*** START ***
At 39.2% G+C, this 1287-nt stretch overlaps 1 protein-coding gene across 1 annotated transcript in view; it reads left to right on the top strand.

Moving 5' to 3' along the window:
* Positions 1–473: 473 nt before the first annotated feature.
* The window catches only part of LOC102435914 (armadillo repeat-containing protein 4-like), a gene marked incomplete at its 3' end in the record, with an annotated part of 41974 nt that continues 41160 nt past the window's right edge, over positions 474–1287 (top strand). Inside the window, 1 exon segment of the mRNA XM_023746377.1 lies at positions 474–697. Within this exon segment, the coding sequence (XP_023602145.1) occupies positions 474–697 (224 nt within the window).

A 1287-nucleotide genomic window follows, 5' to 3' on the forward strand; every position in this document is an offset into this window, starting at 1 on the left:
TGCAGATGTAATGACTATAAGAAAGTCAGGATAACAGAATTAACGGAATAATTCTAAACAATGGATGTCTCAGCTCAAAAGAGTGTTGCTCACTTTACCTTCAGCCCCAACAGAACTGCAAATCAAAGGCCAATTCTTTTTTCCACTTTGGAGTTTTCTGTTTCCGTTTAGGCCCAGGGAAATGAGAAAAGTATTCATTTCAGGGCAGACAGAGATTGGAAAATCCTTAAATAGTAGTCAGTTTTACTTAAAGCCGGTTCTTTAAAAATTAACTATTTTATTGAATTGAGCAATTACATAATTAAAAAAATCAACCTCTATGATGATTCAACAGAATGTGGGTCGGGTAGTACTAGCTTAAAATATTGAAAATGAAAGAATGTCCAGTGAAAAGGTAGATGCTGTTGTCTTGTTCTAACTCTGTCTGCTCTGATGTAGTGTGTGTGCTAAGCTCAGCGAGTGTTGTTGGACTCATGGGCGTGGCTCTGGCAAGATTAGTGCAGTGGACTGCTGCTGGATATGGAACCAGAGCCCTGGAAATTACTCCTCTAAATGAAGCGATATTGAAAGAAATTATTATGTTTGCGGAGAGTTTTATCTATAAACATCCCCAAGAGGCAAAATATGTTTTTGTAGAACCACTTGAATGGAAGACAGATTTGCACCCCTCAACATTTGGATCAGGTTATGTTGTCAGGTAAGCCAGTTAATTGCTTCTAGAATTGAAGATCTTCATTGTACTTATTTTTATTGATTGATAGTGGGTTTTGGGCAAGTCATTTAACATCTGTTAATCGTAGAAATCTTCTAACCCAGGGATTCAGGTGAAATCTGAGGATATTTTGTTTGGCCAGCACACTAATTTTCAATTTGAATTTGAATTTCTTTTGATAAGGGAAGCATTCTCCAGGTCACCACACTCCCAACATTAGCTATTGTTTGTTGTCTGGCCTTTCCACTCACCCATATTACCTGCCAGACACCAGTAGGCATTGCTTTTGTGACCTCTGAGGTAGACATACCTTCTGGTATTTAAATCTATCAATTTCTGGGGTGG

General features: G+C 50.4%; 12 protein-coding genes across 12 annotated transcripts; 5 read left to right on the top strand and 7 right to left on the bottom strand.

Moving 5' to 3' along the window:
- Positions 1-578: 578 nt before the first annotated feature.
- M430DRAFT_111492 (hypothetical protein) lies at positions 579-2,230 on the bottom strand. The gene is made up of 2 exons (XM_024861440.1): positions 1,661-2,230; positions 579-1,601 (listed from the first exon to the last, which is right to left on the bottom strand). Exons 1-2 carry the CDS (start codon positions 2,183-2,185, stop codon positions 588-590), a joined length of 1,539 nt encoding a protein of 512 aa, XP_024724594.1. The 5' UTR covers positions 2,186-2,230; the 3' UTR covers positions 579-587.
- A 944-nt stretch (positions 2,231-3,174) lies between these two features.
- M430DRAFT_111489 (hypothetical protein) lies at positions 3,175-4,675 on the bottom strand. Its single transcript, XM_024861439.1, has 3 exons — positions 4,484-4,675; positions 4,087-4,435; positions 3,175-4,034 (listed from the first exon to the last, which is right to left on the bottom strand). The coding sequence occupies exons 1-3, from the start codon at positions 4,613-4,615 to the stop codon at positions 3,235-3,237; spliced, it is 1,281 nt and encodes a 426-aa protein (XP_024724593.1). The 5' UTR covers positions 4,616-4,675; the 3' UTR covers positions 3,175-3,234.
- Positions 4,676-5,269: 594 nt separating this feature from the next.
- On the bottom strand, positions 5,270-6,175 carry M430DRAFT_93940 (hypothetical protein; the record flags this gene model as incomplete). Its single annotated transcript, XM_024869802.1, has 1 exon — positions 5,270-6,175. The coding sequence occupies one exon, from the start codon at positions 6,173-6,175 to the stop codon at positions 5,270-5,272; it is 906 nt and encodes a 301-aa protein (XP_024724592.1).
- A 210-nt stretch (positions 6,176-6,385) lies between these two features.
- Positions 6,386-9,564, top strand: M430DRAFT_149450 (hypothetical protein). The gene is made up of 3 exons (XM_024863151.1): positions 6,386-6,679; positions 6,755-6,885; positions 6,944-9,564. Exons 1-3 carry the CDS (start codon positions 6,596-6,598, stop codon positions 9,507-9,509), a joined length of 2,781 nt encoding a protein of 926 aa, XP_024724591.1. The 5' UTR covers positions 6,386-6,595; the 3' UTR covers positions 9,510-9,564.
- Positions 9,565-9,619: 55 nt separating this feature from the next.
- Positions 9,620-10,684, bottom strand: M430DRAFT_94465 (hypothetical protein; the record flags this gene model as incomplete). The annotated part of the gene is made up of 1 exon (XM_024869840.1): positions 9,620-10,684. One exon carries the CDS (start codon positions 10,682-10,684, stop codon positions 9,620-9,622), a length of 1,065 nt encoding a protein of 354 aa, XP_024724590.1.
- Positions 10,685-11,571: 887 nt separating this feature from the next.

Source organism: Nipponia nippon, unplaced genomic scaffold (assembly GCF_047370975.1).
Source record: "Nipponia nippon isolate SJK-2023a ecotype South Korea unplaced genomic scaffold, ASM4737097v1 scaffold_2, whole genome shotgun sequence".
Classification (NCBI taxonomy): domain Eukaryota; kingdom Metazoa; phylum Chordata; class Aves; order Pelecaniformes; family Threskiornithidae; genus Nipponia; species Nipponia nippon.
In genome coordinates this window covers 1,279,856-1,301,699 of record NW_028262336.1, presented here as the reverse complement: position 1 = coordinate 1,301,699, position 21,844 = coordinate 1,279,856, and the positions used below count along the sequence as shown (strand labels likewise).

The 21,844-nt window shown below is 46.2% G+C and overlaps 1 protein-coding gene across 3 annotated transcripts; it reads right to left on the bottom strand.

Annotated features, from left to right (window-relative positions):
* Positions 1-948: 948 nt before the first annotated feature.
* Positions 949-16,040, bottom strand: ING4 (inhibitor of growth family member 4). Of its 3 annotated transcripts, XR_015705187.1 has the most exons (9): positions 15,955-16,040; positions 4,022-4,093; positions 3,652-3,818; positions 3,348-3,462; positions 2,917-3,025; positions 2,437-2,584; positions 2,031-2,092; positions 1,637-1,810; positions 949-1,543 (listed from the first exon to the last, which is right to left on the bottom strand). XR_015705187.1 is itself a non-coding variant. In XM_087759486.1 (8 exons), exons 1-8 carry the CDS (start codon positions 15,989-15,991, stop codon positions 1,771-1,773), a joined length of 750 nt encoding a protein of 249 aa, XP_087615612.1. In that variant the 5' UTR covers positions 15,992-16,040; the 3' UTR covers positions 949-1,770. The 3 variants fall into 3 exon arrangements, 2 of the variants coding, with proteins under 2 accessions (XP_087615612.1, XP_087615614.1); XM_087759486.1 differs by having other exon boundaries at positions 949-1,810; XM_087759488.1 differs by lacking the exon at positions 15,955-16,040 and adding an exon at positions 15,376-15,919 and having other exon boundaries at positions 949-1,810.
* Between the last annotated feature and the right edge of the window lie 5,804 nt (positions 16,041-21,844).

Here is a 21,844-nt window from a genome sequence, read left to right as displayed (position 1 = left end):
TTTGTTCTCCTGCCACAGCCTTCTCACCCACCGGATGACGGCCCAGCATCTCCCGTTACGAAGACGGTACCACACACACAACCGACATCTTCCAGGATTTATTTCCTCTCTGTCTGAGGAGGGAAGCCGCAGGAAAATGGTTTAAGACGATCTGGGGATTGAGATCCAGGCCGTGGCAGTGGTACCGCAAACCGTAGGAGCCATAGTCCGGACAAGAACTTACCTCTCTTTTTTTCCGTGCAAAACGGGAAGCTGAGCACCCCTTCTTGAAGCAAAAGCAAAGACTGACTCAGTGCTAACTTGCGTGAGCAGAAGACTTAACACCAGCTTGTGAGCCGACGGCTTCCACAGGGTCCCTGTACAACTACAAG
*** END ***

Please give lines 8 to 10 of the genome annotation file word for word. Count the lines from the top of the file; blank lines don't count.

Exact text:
Moving 5' to 3' along the window:
- Positions 1-578: 578 nt before the first annotated feature.
- M430DRAFT_111492 (hypothetical protein) lies at positions 579-2,230 on the bottom strand. The gene is made up of 2 exons (XM_024861440.1): positions 1,661-2,230; positions 579-1,601 (listed from the first exon to the last, which is right to left on the bottom strand). Exons 1-2 carry the CDS (start codon positions 2,183-2,185, stop codon positions 588-590), a joined length of 1,539 nt encoding a protein of 512 aa, XP_024724594.1. The 5' UTR covers positions 2,186-2,230; the 3' UTR covers positions 579-587.